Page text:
Nobody says it's a 'free pass'. It merely suggest thinking what you say and how you judge for you can be sure the degree of your judgment will be the degree to which you are judged - although it may not come in the same form. But the judgment is not from any God - its' from the people around you.
Thus a man who claimed to be religious realized he dared not have a funeral - anathema to a Baptist. You can't go to Baptist Heaven without a ceremony.

thinkagain

It just goes to show you haven’t been paying attention in my bible classes.

It’s OK though, you’re just another biblical illiterate butchering the true meaning of Matt 7:1-5.

Let’s see what the bible really says about judging:

“The mouth of the righteous speaketh wisdom, and his tongue talketh of judgment.” (Psa 37:30)

“With my lips have I declared all the judgments of thy mouth.” (Psa 119:13)

“Open thy mouth, judge righteously...” (Prov 31:9)

Jesus commended Simon, “Thou hast rightly judged.” (Luke 7:43)

“Now, thou son of man, wilt thou judge, wilt thou judge the bloody city? yea, thou shalt show her all her abominations.” (Ezek 22:2)

“But he that is spiritual judgeth all things, yet he himself is judged of no man.” (1 Cor 2:15)

“Do ye not know that the saints shall judge the world? and if the world shall be judged by you, are ye unworthy to judge the smallest matters?” (1 Cor 6:2)

“Know ye not that we shall judge angels? how much more things that pertain to this life?” (1 Cor 6:3)

There are many other passages and verses in the Bible about judging. While God is our ultimate Judge, He has also commanded us to judge according to the Word of God.

Now take another look at that famous verse that is so misquoted and put it in its PROPER context. If you are intellectually honest when looking at this passage, you will find that it is actually teaching Christians to judge, not to refrain from judging!

Class dismissed until the next bible butcher crawls out of the woodwork.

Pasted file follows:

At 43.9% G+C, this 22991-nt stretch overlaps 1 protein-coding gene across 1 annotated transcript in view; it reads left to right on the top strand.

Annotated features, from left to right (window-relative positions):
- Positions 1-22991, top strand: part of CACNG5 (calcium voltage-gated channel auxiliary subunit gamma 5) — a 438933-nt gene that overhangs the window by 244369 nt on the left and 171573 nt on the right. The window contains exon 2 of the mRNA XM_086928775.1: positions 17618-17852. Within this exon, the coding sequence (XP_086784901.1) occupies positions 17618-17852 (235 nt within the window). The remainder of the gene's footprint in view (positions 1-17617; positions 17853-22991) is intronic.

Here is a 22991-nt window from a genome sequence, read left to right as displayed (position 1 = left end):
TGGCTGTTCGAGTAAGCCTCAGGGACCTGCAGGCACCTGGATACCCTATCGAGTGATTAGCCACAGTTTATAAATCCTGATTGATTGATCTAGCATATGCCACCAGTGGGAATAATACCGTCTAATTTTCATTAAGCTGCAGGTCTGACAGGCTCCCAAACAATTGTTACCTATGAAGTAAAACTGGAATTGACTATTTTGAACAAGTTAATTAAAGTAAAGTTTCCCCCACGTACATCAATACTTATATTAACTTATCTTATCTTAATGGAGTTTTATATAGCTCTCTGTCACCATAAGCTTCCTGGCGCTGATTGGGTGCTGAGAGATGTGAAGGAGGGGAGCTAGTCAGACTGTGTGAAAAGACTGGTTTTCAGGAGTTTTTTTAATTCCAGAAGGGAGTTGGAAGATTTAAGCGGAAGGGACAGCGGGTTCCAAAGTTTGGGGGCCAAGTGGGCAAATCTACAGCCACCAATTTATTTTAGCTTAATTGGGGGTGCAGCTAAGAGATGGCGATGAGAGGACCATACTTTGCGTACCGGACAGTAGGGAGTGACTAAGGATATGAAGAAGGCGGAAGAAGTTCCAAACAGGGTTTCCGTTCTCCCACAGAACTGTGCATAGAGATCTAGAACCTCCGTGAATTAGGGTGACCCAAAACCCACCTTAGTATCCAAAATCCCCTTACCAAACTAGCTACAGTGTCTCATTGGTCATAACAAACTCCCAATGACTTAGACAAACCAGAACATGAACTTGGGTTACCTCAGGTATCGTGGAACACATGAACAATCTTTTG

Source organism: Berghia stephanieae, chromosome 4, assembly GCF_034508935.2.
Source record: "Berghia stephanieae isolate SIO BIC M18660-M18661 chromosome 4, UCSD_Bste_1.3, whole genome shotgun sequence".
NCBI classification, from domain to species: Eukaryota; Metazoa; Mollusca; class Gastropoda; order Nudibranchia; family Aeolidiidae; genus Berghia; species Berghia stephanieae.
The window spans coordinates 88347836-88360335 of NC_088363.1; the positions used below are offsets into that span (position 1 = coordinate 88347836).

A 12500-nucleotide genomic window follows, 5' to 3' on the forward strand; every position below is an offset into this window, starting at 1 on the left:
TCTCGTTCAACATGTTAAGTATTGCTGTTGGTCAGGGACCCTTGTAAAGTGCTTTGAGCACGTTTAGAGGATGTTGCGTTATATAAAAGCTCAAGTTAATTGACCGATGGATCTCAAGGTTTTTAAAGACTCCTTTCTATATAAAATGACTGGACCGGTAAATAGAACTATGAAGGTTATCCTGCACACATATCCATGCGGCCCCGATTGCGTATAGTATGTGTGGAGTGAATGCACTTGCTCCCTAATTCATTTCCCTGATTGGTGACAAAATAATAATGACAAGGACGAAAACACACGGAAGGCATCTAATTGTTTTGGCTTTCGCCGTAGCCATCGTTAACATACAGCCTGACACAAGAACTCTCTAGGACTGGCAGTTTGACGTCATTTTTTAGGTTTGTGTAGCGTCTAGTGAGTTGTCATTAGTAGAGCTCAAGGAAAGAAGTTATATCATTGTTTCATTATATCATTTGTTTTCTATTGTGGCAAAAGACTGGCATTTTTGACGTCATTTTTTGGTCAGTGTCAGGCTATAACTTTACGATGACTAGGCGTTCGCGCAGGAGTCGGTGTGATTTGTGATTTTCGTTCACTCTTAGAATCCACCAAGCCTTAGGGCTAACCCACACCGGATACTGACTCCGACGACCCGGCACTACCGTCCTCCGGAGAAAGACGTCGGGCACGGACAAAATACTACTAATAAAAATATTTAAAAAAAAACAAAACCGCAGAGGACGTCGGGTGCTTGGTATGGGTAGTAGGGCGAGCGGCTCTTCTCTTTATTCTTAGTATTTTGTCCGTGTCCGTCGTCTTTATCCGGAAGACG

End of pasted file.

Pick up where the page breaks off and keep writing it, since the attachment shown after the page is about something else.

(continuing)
Stop It

You used the King James version then went backwards to the old testament.
Typical preacher BS. That book is intended to be translated to each reader. It is fiction as well.

thinkagain

Right on cue…the class dunce arrives. Whenever I mention biblical illiterates, I always like to use you as an example. Thanks

44846GWP

Drop dead.

chuckles

Paul also told the Corinthian women to be silent in church and on matters of faith/religion... and then he baptized Lydia and her household as the first European convent and put her in charge.
Did anyone hear Jesus speak to Paul when he fell off his horse in a drunken stupor?

wetsu

During your next lesson please expand on the "speck" and "plank" portions that you leave out.

thinkagain

Really quite simple actually. In a nutshell, Jesus is illustrating how some examine others without examining themselves.

OMG.LOL.WT_

You all made my point. Whatever the topic or view on the topic, bible thumpers have passage to "prove" their point.

thinkagain

Obviously you have no intention of being intellectually honest.

And yes, I’m fully aware of your point. The dunce cap will fit perfectly on it.

44846GWP

The "bigot, mouth breather" cap fits on you.

kURTje

*ell Contango Phelps is like you! A non-veteran whose opinions do not matter to most thinking people.

Contango

Re: "Phelps,"

Why do you like to tag yourself as a loon?

OMG.LOL.WT_

@kURTje; To whom are you addressing your comment? What does veteran or non-veteran status have to do with anything? @thinkagain and 44846GWP: I just prefer to believe that the world is more than 6000 years old and it is very doubtful if someone built a boat way back when that held all the living species on earth in pairs and before that there was a talking snake in the garden,etc., etc. I am not a bigot but I have, on occasion breathed through my mouth.

Contango

Some denominations, e.g. Christian Science, Unity, et. al, view the Biblical stories and characters not factually but metaphorically.

When seen from that purview, it can take on many interesting and revealing perspectives.

http://www.truthunity.net/wiki/mbd

thinkagain

Pay no attention to 44846GWP, his comment was directed at me. He’s my personal troll boy…follows me wherever I go. Kinda like a pet dog.

It’s interesting that you accusingly say “bible thumpers have passage to "prove" their point”. Yet you constantly bible thump making your “point”.

By the way, I have never seen anywhere in the Bible where it states the age of the earth or how long it existed. Maybe you could teach me for a change?

kURTje

OMG it was not you . Re-read please. You'll know.